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"some little trouble had been caused by a woman" [NOBL]

Usually we see women in the Canon through the stacked perspectives of Sherlock Holmes, Dr. Watson and his literary agent, Arthur Conan Doyle.

The variety of authors in Villains,Victims, and Violets: Agency and Feminism in the Original Sherlock Holmes Canon (A Studious Scarlets Society Anthology) bid the women in the Canon to step out from the pages, out of the mist and let us examine them in their full dimension in the context of their times.

Although I tend to disagree with the book's promotional description implying that scholarly writers have exhausted the topics of the Canon from Sherlock Holmes' perspective, this is a welcome addition to Sherlockian scholarship.

The entries in the anthology are grouped into five sections, based on facets of women's agency in the stories and society. The third section is an interlude, with a refreshing letter to Watson penned by "Lady Trelawney Hope" offering her views and the reasons behind her actions during "The Adventure of the Second Stain."

The actions of the women are discussed, often presenting insightful alternate views of their motivations. The examination of some women is eye-opening. It is interesting how many women who, while at the heart of investigations, never spoke for themselves in the Canon.

Women's agency in Victorian England is certainly a factor in all the stories. The morality expected by Victorian and Edwardian readers must always have been in Conan Doyle's mind. Readers would expect praise and reward to come to those modest home-centered women who do as they should, serving husband and family.

The women who have taken it upon themselves to step out of their meek home-oriented life to become active partners in solving their own cases are more remarkable. While Holmes defended those who were truly victims, he showed great respect for those who did show agency. This is certainly reflected as their own words are more often quoted in the Canon.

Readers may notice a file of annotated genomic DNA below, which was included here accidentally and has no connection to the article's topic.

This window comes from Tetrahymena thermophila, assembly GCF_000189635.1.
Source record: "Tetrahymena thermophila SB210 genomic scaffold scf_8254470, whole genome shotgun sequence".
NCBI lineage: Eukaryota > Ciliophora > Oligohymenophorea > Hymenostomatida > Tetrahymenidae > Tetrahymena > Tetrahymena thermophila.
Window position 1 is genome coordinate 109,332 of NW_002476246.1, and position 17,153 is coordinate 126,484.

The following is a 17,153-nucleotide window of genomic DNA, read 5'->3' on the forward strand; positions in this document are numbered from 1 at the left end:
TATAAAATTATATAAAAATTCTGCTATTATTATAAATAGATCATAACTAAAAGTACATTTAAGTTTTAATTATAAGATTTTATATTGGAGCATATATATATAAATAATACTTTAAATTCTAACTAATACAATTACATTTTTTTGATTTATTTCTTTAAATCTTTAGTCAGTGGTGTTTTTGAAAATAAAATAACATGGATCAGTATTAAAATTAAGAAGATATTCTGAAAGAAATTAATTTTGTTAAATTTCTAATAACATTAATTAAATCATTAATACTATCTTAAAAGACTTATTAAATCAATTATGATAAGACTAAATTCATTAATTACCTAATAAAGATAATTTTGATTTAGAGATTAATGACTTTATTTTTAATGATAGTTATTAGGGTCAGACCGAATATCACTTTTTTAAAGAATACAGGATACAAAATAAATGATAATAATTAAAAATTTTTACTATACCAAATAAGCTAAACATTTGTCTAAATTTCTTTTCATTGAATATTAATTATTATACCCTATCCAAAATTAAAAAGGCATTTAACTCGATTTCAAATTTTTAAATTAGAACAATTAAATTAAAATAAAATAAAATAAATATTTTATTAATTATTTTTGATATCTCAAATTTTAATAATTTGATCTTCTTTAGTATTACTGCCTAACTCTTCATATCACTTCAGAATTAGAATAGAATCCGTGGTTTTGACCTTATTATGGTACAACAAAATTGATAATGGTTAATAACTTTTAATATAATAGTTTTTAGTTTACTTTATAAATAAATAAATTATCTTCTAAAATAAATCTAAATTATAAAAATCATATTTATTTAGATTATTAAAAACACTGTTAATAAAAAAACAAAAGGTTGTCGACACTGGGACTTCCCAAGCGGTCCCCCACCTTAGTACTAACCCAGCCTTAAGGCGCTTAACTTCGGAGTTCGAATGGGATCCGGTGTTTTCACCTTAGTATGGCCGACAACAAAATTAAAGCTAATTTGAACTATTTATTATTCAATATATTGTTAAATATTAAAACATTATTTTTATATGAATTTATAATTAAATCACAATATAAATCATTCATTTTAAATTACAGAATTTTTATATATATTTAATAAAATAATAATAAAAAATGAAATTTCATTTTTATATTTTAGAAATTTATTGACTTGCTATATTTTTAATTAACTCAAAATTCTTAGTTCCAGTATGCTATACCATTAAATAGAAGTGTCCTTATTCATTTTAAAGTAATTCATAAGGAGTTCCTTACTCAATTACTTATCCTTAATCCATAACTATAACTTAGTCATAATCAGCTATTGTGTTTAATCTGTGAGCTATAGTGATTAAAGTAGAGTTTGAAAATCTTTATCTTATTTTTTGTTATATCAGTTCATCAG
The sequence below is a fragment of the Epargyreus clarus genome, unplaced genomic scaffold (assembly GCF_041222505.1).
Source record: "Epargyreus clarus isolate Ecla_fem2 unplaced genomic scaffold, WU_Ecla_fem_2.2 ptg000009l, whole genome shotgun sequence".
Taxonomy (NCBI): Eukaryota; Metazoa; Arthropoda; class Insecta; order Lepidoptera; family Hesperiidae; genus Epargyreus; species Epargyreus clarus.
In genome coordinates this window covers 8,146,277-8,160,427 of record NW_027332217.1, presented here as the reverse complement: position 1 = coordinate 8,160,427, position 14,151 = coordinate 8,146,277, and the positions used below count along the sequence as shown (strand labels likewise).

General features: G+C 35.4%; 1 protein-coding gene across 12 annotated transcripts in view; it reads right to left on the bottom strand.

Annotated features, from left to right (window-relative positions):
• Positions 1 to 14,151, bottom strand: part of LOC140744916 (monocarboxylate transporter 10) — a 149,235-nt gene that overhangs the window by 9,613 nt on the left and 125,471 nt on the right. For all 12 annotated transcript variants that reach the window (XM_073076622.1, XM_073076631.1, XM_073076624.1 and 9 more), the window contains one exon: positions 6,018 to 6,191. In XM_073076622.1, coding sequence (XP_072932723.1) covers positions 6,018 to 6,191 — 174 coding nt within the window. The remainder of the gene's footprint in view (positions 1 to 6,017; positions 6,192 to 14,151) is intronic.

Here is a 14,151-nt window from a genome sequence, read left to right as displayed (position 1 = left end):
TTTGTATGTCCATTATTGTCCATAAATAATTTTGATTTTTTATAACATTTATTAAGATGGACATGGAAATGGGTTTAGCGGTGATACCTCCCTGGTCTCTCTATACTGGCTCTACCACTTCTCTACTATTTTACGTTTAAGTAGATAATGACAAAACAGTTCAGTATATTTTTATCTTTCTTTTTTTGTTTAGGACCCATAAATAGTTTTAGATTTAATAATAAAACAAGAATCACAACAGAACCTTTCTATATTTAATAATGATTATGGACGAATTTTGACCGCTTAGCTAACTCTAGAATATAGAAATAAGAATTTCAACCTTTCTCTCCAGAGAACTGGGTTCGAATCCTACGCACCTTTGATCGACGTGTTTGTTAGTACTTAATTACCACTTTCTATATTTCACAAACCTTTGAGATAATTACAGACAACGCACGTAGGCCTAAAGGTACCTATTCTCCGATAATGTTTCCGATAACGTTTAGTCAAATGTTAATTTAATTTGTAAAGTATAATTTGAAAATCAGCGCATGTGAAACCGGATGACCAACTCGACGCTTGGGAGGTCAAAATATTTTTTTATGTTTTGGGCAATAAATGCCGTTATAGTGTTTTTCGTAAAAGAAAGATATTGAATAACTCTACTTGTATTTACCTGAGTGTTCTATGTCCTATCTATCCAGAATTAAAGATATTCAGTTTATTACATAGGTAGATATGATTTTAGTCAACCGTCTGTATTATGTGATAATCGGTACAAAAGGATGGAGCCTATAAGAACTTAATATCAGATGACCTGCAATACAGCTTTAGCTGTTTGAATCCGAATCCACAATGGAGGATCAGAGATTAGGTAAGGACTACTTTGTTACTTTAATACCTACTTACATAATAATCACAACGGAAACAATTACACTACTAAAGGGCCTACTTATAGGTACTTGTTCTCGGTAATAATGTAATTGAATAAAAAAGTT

An anthology is always a major undertaking, and Haile and Bower have been successful at it. There are a variety of contributors with different styles. The majority of the entries in this anthology are well constructed, well supported and are thought provoking. They support their views with data from the Canon as well as with information about the society of the time.

Most of the authors take us along with them to explore the range of motivations of the female figures that have so little voice, or none at all, in their own stories. Some share the remarkable women who find their voice and act on their own behalf to influence the outcomes of their situation. There are a few entries that include a tedious, lengthy retelling of a whole tale's plot. I would always prefer an author's original content to a string of direct quotes.

This anthology of women's agency in the Canon is as relevant and welcome now as it would have been during the Women's Rights movement in the 1960's. Hopefully, before long, the issues of a lack of agency will be viewed as historic rather than current.

The next time I reread the Canon, I will be definitely be looking more closely at the presentation of the women and their roles in their own stories. Just one of the things that I will be pondering for a good long time is just what name Holmes used when he signed the Adler-Norton marriage license as a witness.

The book can be found in paperback and Kindle formats on Amazon. It is also available in paperback and PDF formats from the publisher.


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